Our blue planet is becoming greener, which may indicate that climate change is reshaping surface ocean ecosystems, says a global study co-authored by a University of Maine oceanographer that was published in Nature recently.
The research team, led by scientists from the United Kingdom-based National Oceanography Centre and including UMaine oceanography professor Emannuel Boss, used 20 years of global MODIS-Aqua satellite data to track how the amount of green plankton at the ocean’s surface changed over time.
Ocean research powered by color-sensing satellites traditionally use a single data parameter derived from phytoplankton’s green color. Other factors, like decaying matter and mineral particles, can also affect the light emanating from the ocean, diluting the data. This approach is thought to require more than 30 years of continuous monitoring to detect climate-driven change.
The NASA-funded study is the first to harness data from seven bands of color reflected by the sunlit ocean. This reduced the time required to discern changes that can only be attributed to climate change by one-third, to 20 years.
The team observed that, in general, oceans are greener worldwide, especially in tropical regions, which they reported is likely reflective of changes to plankton communities.
Plankton is the bedrock of the marine food webs and carbon storage. Understanding current and future changes to this bastion of marine life at a global scale can inform ocean conservation programs, the authors concluded.
“It’s the first evidence that ecosystems on the surface of the open ocean are changing on a large scale,” the researchers wrote.
“Fundamentally, we’re developing methods to be able to better observe the planet, to understand how the global ecosystem is changing. This is the only tool with which we can observe the whole ocean ecosystem on a quasi-daily basis, to see something about how it is changing,” says Boss, who led the interpretation of color data for the study.
The international collaboration behind the study grew, in part, from a NASA-funded ocean optics course that Boss and colleagues teach every other summer in Maine.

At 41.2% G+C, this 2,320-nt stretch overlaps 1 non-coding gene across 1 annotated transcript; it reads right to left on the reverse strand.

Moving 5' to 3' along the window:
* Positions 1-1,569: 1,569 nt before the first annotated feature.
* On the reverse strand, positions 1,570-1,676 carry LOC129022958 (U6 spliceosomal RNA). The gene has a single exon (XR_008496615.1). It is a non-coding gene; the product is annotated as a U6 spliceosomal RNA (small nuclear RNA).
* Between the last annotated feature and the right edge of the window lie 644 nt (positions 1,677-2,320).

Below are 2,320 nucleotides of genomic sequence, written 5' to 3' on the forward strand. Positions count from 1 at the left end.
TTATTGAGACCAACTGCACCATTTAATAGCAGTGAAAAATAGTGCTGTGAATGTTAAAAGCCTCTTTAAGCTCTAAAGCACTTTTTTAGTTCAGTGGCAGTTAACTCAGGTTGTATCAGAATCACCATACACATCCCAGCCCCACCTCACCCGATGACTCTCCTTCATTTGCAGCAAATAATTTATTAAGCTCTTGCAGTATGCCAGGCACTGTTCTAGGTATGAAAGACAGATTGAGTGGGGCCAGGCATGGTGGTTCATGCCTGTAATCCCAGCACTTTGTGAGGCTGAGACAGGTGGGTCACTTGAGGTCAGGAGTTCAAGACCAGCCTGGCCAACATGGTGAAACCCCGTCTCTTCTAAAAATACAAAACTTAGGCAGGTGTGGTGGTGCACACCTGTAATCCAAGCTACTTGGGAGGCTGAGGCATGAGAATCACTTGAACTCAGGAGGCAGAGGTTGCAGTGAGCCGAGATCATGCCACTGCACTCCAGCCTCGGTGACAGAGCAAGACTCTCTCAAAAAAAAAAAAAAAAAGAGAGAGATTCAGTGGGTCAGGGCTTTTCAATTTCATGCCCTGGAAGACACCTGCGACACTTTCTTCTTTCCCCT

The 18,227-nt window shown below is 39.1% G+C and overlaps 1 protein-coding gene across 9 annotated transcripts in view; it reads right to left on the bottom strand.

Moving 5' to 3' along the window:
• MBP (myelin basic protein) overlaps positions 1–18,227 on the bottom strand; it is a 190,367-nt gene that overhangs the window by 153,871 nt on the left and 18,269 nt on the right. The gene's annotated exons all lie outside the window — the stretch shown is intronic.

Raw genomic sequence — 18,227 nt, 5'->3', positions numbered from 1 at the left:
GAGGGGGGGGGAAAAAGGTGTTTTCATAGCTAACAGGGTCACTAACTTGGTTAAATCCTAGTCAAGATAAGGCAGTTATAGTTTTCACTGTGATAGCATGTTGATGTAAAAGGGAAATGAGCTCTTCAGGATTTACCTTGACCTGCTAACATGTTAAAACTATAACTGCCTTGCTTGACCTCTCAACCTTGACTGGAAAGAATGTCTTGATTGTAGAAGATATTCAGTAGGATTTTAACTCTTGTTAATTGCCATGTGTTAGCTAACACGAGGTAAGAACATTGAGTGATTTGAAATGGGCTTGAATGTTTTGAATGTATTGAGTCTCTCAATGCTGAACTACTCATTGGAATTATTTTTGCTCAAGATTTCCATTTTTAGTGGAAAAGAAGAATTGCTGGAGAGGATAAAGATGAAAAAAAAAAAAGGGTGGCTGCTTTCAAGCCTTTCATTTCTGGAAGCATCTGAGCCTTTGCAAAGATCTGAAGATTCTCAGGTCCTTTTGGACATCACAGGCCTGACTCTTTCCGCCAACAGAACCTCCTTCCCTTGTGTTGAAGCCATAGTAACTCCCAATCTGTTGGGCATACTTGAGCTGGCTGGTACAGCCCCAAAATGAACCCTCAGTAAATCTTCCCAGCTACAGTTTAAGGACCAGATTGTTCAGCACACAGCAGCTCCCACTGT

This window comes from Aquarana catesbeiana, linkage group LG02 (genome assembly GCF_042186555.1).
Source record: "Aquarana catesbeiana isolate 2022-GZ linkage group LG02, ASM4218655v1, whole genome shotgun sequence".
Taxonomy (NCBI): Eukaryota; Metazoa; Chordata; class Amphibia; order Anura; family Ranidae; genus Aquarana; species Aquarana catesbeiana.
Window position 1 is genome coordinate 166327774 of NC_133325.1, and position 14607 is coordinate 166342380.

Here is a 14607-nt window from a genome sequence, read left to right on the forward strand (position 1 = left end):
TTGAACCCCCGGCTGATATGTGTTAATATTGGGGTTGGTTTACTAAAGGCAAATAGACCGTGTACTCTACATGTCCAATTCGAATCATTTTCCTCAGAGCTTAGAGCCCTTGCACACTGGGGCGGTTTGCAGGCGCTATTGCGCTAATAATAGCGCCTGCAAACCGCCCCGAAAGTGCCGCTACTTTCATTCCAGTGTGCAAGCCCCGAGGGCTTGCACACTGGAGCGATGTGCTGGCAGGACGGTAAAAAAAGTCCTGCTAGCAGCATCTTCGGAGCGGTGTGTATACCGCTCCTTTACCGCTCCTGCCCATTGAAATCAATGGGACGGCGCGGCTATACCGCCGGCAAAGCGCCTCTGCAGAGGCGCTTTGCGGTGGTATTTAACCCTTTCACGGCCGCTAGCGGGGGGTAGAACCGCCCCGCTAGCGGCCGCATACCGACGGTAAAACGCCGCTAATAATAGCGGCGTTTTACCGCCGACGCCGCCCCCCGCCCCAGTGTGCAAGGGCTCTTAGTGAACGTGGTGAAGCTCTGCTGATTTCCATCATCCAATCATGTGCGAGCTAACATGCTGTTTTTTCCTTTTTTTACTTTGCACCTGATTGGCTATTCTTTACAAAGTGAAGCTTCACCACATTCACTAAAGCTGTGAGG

“The ocean optics course changed my career trajectory. This paper, as with others I have published with colleagues I met there, would not have ever come about if not for that summer course,” said the study’s lead author, B. B. Cael of the National Oceanography Centre.
Cael, as well as co-author Kelsey Bisson of Oregon State University, completed the course in 2015. The NASA-funded course, which UMaine faculty and colleagues have coordinated and taught in Maine since 2001, hosted up and down Maine’s coast including at UMaine’s Darling Marine Center.
In the Gulf of Maine, Boss and other UMaine oceanography faculty including Damian Brady, hone this global, space-based approach to help identify site locations for aquaculture.
“We can see the coast — the whole coast. Instead of putting resources in the water in every nook and cranny, we use remote sensing technologies and develop algorithms to tell us what is happening in the water. By using these space-based assets, we’re able, in a cost-effective fashion, to tell people where to put oyster farms,” Boss says.
Co-author Stephanie Henson was a postdoctoral researcher in the lab of UMaine professor Andy Thomas prior to her current role at the National Oceanography Centre. Stephanie Dutkiewiczof the Massachusetts Institute of Technology also contributed to the study.